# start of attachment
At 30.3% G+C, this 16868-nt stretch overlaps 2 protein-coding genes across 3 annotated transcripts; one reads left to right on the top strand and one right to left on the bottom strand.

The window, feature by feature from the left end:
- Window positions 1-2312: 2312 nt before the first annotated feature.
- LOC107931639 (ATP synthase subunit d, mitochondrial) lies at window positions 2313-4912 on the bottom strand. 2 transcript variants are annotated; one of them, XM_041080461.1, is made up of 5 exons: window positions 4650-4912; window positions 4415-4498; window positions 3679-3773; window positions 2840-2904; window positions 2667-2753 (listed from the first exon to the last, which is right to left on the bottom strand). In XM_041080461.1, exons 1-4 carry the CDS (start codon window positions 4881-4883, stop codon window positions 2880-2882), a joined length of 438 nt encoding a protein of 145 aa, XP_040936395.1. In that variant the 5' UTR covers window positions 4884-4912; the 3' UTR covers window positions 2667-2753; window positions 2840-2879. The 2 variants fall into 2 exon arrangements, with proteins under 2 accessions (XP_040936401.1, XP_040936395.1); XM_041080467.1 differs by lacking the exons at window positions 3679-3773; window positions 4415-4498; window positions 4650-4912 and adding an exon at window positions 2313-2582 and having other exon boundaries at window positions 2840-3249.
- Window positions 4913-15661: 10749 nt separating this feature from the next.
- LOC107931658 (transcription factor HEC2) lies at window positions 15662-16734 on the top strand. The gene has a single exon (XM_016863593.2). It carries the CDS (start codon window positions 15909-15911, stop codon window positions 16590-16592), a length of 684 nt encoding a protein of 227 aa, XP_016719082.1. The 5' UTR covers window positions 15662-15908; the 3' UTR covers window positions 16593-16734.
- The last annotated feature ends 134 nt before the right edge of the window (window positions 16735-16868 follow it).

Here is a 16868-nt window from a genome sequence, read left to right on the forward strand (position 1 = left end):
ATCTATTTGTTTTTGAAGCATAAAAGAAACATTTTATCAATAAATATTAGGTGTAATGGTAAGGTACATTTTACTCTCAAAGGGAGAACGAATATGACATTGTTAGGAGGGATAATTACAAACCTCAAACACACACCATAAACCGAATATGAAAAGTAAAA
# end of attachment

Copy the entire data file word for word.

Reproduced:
At 30.3% G+C, this 16868-nt stretch overlaps 2 protein-coding genes across 3 annotated transcripts; one reads left to right on the top strand and one right to left on the bottom strand.

The window, feature by feature from the left end:
- Window positions 1-2312: 2312 nt before the first annotated feature.
- LOC107931639 (ATP synthase subunit d, mitochondrial) lies at window positions 2313-4912 on the bottom strand. 2 transcript variants are annotated; one of them, XM_041080461.1, is made up of 5 exons: window positions 4650-4912; window positions 4415-4498; window positions 3679-3773; window positions 2840-2904; window positions 2667-2753 (listed from the first exon to the last, which is right to left on the bottom strand). In XM_041080461.1, exons 1-4 carry the CDS (start codon window positions 4881-4883, stop codon window positions 2880-2882), a joined length of 438 nt encoding a protein of 145 aa, XP_040936395.1. In that variant the 5' UTR covers window positions 4884-4912; the 3' UTR covers window positions 2667-2753; window positions 2840-2879. The 2 variants fall into 2 exon arrangements, with proteins under 2 accessions (XP_040936401.1, XP_040936395.1); XM_041080467.1 differs by lacking the exons at window positions 3679-3773; window positions 4415-4498; window positions 4650-4912 and adding an exon at window positions 2313-2582 and having other exon boundaries at window positions 2840-3249.
- Window positions 4913-15661: 10749 nt separating this feature from the next.
- LOC107931658 (transcription factor HEC2) lies at window positions 15662-16734 on the top strand. The gene has a single exon (XM_016863593.2). It carries the CDS (start codon window positions 15909-15911, stop codon window positions 16590-16592), a length of 684 nt encoding a protein of 227 aa, XP_016719082.1. The 5' UTR covers window positions 15662-15908; the 3' UTR covers window positions 16593-16734.
- The last annotated feature ends 134 nt before the right edge of the window (window positions 16735-16868 follow it).

Here is a 16868-nt window from a genome sequence, read left to right on the forward strand (position 1 = left end):
ATCTATTTGTTTTTGAAGCATAAAAGAAACATTTTATCAATAAATATTAGGTGTAATGGTAAGGTACATTTTACTCTCAAAGGGAGAACGAATATGACATTGTTAGGAGGGATAATTACAAACCTCAAACACACACCATAAACCGAATATGAAAAGTAAAA